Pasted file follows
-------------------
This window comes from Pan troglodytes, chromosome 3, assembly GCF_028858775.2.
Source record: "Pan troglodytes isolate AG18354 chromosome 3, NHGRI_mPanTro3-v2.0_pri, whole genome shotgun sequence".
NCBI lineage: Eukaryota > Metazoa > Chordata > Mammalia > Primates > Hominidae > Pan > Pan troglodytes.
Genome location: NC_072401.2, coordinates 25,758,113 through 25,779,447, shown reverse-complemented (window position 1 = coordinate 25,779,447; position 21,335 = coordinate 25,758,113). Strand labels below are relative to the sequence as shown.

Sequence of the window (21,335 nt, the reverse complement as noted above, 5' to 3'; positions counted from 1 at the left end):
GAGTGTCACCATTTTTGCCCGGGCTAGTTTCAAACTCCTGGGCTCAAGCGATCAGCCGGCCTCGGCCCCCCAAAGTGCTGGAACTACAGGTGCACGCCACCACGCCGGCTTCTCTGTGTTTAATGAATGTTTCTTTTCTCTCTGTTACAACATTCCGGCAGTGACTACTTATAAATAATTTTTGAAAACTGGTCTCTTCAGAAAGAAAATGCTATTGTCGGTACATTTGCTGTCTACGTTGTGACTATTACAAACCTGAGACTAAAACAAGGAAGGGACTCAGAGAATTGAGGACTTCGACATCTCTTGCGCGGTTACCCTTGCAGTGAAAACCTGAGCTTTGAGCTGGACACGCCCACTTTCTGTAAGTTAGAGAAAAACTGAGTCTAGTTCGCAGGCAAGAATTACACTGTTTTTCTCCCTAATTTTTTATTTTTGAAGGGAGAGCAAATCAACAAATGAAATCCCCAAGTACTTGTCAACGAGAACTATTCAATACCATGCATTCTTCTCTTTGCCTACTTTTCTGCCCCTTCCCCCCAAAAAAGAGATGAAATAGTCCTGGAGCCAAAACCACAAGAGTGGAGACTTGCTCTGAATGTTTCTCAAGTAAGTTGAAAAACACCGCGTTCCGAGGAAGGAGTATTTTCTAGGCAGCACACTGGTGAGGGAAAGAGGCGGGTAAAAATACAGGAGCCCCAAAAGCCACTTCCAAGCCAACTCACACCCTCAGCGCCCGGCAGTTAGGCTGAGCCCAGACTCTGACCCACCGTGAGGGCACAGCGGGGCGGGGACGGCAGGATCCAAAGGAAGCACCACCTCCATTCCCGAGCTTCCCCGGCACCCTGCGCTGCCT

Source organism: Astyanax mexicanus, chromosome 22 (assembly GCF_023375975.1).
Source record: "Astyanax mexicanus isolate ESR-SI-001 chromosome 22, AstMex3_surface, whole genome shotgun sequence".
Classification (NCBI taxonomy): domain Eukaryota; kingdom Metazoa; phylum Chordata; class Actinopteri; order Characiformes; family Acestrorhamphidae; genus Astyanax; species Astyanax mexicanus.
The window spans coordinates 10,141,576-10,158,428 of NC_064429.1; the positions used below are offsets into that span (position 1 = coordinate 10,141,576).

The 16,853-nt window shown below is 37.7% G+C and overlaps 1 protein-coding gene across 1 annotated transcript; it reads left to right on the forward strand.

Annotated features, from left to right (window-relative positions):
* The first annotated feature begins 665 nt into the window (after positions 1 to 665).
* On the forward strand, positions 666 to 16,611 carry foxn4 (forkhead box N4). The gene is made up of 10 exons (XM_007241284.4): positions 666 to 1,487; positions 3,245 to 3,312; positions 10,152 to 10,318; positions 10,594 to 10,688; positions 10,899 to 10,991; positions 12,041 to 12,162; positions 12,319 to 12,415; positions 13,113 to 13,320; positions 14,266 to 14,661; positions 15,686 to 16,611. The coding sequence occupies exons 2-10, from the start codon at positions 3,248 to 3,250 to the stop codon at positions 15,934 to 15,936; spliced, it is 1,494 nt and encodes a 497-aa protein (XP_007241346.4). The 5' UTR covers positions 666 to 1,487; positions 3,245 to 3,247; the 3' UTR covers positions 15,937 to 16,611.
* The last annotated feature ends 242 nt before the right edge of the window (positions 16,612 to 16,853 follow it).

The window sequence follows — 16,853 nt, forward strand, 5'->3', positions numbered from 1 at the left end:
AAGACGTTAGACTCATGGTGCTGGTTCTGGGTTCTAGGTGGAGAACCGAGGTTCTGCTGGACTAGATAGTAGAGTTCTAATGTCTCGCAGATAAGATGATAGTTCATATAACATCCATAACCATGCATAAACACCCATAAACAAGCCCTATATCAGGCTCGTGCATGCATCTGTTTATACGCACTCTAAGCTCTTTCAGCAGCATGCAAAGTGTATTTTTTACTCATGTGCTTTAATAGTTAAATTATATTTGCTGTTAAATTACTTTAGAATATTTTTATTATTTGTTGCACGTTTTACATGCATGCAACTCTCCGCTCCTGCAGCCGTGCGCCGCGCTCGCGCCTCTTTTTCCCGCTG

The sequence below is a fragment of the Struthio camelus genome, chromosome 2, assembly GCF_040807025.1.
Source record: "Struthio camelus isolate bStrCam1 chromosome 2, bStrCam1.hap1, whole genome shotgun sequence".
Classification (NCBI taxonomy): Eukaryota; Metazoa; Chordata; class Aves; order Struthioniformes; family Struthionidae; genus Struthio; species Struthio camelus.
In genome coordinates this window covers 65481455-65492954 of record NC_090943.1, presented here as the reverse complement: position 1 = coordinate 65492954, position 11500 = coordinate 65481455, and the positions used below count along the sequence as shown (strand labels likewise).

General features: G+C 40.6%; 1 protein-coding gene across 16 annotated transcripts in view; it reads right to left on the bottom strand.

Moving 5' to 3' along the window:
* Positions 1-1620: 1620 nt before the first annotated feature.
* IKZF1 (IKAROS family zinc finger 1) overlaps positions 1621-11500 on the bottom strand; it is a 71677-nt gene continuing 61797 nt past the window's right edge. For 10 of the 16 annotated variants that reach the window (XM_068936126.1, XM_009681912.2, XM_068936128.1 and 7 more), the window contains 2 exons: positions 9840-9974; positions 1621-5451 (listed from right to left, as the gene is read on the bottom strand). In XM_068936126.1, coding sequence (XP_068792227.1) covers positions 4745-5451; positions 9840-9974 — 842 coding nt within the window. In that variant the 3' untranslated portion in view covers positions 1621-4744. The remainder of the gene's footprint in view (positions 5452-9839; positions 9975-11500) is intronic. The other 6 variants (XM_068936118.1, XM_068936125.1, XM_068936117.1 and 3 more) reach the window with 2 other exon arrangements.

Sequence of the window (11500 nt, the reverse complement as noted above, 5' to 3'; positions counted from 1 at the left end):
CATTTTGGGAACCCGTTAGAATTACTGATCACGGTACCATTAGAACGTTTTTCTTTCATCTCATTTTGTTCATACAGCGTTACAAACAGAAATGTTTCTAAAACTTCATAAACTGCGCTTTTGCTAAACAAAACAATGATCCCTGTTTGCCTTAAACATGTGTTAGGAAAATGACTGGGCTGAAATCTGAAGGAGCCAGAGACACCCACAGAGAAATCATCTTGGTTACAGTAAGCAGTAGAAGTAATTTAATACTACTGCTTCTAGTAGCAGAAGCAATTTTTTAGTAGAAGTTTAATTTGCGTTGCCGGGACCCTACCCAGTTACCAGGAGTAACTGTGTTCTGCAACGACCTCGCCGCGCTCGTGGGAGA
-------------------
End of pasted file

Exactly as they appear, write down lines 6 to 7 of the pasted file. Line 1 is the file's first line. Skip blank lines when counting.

GAGTGTCACCATTTTTGCCCGGGCTAGTTTCAAACTCCTGGGCTCAAGCGATCAGCCGGCCTCGGCCCCCCAAAGTGCTGGAACTACAGGTGCACGCCACCACGCCGGCTTCTCTGTGTTTAATGAATGTTTCTTTTCTCTCTGTTACAACATTCCGGCAGTGACTACTTATAAATAATTTTTGAAAACTGGTCTCTTCAGAAAGAAAATGCTATTGTCGGTACATTTGCTGTCTACGTTGTGACTATTACAAACCTGAGACTAAAACAAGGAAGGGACTCAGAGAATTGAGGACTTCGACATCTCTTGCGCGGTTACCCTTGCAGTGAAAACCTGAGCTTTGAGCTGGACACGCCCACTTTCTGTAAGTTAGAGAAAAACTGAGTCTAGTTCGCAGGCAAGAATTACACTGTTTTTCTCCCTAATTTTTTATTTTTGAAGGGAGAGCAAATCAACAAATGAAATCCCCAAGTACTTGTCAACGAGAACTATTCAATACCATGCATTCTTCTCTTTGCCTACTTTTCTGCCCCTTCCCCCCAAAAAAGAGATGAAATAGTCCTGGAGCCAAAACCACAAGAGTGGAGACTTGCTCTGAATGTTTCTCAAGTAAGTTGAAAAACACCGCGTTCCGAGGAAGGAGTATTTTCTAGGCAGCACACTGGTGAGGGAAAGAGGCGGGTAAAAATACAGGAGCCCCAAAAGCCACTTCCAAGCCAACTCACACCCTCAGCGCCCGGCAGTTAGGCTGAGCCCAGACTCTGACCCACCGTGAGGGCACAGCGGGGCGGGGACGGCAGGATCCAAAGGAAGCACCACCTCCATTCCCGAGCTTCCCCGGCACCCTGCGCTGCCT

Source organism: Astyanax mexicanus, chromosome 22 (assembly GCF_023375975.1).